Every year, approximately 48,000 Americans are diagnosed with a head or neck cancer or about 5% of all cancers in the US. The head and neck region is made up of soft tissue, bones, skin, and many glands and organs, so cancers in this area are numerous and varied. Head and neck cancers can occur in the throat, larynx (voice box), nose, sinuses, and mouth.
This is the most common of the head and neck cancers and often begins in the tongue, lip, floor of the mouth, or the minor salivary glands. Other oral cancers occur in the gums and elsewhere in the mouth. About 30,000 cases of oral cancer are diagnosed in the US annually.
Laryngeal cancer (cancer of the larynx or voice box) usually occurs in men and is the second most common head and neck cancer. Tobacco and alcohol use, as well as exposure to certain workplace pollutants and chemicals can increase the risk of this cancer.
Pharyngeal (Throat) Cancer
About 11,800 people in the US develop pharyngeal cancers every year. Tumors in the throat can occur in the nasopharynx (the upper part of the throat behind the nose), the oropharynx (the middle part of the throat), and the hypopharynx (the bottom part of the throat).
Nasal Cavity and Paranasal Sinus Cancers
These cancers are rare — approximately 2,000 people in the US are diagnosed annually. The tumors form in mucus-producing tissues lining the nasal cavity and the paranasal sinuses (hollow areas in the facial bones near the nose).
Women are nearly three times more likely to develop thyroid cancer than men and usually between the ages of 20 and 55. Thyroid cancer is one of the most curable cancers, with a 97% survival rate at least five years after diagnosis.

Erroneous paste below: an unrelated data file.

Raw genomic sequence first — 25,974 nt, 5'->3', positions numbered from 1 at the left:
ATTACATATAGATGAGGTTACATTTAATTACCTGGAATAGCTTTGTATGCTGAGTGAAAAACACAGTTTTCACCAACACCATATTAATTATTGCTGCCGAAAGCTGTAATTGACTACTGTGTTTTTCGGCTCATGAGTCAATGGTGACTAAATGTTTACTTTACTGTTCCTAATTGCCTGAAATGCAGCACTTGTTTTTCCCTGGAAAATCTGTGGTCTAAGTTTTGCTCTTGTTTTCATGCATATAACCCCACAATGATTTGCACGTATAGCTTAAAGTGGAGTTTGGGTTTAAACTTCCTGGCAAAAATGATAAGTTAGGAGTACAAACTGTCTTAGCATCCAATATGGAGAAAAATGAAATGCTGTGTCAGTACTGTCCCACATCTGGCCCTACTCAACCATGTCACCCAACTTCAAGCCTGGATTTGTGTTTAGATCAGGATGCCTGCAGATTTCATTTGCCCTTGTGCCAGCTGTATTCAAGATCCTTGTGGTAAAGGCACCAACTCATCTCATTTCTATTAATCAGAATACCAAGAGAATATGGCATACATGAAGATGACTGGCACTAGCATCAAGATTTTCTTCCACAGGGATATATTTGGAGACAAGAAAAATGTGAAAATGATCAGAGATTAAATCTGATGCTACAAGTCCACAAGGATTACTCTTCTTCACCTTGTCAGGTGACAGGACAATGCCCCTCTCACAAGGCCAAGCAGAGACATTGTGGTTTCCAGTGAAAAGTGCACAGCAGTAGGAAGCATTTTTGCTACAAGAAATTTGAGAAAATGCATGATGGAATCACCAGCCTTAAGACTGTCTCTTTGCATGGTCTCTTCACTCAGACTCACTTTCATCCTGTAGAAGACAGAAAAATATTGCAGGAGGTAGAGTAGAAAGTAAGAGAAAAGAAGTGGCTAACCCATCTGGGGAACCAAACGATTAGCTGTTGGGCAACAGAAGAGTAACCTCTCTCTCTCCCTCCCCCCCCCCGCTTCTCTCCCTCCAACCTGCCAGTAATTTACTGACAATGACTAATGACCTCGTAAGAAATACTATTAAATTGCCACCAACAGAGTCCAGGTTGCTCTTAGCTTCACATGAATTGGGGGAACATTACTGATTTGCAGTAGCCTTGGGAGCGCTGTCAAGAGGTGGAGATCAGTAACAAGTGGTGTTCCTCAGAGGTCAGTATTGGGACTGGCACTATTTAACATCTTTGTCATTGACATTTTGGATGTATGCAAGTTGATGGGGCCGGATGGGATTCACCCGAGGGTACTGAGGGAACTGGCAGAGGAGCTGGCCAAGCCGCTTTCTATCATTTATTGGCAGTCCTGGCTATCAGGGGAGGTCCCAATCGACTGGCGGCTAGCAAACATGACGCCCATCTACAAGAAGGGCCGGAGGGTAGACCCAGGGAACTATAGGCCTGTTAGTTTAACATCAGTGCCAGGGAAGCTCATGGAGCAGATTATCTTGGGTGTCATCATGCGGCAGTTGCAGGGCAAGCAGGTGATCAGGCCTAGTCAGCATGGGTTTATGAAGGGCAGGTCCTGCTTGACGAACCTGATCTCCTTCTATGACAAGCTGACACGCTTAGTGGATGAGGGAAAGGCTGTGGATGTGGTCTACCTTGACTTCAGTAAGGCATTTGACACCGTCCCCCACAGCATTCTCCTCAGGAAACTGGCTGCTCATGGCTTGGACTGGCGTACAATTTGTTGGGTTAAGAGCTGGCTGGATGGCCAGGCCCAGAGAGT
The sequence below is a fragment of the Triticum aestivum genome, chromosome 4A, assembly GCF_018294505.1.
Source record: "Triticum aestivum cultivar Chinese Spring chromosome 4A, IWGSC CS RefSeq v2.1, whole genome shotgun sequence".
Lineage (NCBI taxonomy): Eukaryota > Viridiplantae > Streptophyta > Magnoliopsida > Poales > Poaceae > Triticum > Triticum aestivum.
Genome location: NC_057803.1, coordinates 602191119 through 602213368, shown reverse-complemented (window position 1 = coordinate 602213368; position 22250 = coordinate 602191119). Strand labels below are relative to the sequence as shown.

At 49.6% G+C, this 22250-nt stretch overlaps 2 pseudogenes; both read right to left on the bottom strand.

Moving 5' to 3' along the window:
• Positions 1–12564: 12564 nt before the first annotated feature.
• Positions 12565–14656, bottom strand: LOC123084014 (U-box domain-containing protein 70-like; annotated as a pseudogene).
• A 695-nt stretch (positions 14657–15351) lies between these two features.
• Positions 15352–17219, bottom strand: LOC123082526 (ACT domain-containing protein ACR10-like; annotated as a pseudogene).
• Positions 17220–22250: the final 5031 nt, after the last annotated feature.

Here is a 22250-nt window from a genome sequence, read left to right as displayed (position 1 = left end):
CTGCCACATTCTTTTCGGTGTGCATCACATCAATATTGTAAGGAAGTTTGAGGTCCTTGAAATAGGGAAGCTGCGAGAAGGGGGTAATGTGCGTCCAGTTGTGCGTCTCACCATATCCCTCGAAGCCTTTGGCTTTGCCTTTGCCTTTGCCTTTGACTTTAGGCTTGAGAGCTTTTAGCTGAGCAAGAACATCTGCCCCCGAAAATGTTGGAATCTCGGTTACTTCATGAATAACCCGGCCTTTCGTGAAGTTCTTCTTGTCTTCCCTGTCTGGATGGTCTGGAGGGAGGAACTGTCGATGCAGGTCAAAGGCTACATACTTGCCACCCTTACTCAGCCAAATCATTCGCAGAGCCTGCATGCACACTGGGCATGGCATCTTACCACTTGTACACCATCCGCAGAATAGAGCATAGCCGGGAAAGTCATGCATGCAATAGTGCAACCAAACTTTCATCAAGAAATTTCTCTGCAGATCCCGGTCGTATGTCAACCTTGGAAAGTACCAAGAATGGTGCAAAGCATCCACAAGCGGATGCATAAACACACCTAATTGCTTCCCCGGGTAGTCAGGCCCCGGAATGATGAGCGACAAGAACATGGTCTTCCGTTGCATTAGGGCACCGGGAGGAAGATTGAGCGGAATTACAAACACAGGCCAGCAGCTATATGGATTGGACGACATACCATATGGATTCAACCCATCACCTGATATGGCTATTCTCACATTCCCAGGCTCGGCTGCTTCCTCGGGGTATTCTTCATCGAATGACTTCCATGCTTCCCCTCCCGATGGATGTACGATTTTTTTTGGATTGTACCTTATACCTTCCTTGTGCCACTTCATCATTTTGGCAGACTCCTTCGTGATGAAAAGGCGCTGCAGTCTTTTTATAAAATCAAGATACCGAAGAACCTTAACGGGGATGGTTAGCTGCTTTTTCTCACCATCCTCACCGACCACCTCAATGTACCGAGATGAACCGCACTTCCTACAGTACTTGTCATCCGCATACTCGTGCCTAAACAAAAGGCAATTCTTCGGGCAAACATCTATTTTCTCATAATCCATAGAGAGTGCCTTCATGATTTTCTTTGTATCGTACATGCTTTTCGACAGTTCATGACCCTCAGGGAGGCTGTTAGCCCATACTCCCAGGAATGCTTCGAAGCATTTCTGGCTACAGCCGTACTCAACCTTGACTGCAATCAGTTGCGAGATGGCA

The parathyroid gland produces parathyroid hormone (PTH), which controls levels of calcium and phosphorous in the blood. Parathyroid cancer causes the parathyroid to make too much PTH, increasing the amount of calcium in the blood. This is a rare cancer that is diagnosed only about 100 times each year in the US.
These very general symptoms of head and neck cancer may also be caused by other medical conditions. Please note that each type of head and neck cancer may have a more specific group of symptoms. See you doctor for an accurate diagnosis.
- Difficulty chewing, swallowing, or moving the jaws or tongue
- Numbness in the tongue or other areas
- Lump or swelling in the neck
- Frequent nosebleeds, constant nasal congestion
- Frequent sinus infections that do not respond to treatment
- Persistent sore throat
- Persistent hoarseness or a change in the voice
- Persistent pain in the neck, throat, or ears
- Mouth sore that won’t heal or bleeds easily
- Persistent red or white patch in the mouth
- Blood in the sputum
- Loosening of teeth
- Dentures that no longer fit
Treatment for head and neck cancer can affect speech, ability to swallow, and appearance, so your medical team works to minimize these side effects and help you cope with them. Our multidisciplinary approach incorporates minimally invasive surgery and reconstructive surgery options into your treatment plan.
As with most cancers, excising the tumor is often the first step in treating head and neck cancers. The location of these cancers means that plastic surgery may also be needed to restore the function and appearance of the affected area. Other surgical options can include: